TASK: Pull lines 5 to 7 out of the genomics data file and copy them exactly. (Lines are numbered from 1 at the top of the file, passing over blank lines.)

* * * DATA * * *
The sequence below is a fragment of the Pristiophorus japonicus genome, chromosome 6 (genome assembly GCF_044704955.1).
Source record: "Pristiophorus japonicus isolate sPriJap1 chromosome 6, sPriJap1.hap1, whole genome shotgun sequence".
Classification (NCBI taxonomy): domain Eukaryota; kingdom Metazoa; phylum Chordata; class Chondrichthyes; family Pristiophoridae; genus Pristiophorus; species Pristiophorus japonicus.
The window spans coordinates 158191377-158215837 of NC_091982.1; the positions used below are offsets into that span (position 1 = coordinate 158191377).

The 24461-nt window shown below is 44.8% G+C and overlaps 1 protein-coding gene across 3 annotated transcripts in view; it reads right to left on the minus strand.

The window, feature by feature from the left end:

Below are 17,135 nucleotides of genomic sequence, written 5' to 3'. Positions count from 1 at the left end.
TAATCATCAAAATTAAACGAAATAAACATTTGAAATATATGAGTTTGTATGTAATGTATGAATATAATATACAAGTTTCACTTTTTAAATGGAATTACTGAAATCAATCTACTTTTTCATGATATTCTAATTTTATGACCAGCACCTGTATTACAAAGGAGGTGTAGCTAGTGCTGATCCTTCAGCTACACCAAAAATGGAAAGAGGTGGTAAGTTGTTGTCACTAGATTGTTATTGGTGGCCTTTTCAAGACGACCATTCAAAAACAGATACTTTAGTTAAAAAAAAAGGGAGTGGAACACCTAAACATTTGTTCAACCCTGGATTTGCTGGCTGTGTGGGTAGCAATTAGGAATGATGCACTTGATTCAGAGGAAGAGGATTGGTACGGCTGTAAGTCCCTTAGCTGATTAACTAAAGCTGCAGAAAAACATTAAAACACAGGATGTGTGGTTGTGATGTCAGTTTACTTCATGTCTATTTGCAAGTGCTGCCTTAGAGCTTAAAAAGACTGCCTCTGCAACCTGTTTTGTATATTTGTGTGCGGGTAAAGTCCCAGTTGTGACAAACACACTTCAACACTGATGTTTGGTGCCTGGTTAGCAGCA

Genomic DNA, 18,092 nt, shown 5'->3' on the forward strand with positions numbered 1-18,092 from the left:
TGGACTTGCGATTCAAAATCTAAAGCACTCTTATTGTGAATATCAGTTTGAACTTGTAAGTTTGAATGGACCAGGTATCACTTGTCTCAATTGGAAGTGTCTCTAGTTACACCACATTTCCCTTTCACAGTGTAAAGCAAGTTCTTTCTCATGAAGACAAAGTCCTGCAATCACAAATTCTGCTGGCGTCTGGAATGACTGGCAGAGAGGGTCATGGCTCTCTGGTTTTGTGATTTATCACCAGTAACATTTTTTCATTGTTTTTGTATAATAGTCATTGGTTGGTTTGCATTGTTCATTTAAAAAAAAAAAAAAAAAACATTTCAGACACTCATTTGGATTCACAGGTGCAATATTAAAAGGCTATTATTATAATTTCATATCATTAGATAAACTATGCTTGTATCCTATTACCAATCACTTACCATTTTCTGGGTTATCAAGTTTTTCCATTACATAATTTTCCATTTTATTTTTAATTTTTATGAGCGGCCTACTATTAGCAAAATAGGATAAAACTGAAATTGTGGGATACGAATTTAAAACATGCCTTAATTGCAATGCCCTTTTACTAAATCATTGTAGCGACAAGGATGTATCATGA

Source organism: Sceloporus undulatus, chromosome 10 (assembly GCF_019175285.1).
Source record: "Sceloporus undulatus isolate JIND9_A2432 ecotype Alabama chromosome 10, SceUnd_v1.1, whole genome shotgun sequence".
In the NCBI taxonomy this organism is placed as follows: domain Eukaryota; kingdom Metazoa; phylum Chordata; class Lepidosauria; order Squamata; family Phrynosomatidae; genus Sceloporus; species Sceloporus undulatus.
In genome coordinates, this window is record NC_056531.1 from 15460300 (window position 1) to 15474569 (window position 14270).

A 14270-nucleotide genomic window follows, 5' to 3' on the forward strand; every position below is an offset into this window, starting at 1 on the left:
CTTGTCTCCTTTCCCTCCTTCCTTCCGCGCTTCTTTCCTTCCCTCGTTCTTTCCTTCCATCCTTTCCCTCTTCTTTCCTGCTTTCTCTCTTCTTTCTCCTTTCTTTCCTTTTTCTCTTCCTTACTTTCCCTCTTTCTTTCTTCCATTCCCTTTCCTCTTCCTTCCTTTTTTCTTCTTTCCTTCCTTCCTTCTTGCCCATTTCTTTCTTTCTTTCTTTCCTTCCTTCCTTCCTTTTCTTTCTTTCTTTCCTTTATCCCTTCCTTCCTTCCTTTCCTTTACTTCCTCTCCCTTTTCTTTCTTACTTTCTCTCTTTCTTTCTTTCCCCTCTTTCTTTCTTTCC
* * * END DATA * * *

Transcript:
The 24461-nt window shown below is 44.8% G+C and overlaps 1 protein-coding gene across 3 annotated transcripts in view; it reads right to left on the minus strand.

The window, feature by feature from the left end:

Below are 17,135 nucleotides of genomic sequence, written 5' to 3'. Positions count from 1 at the left end.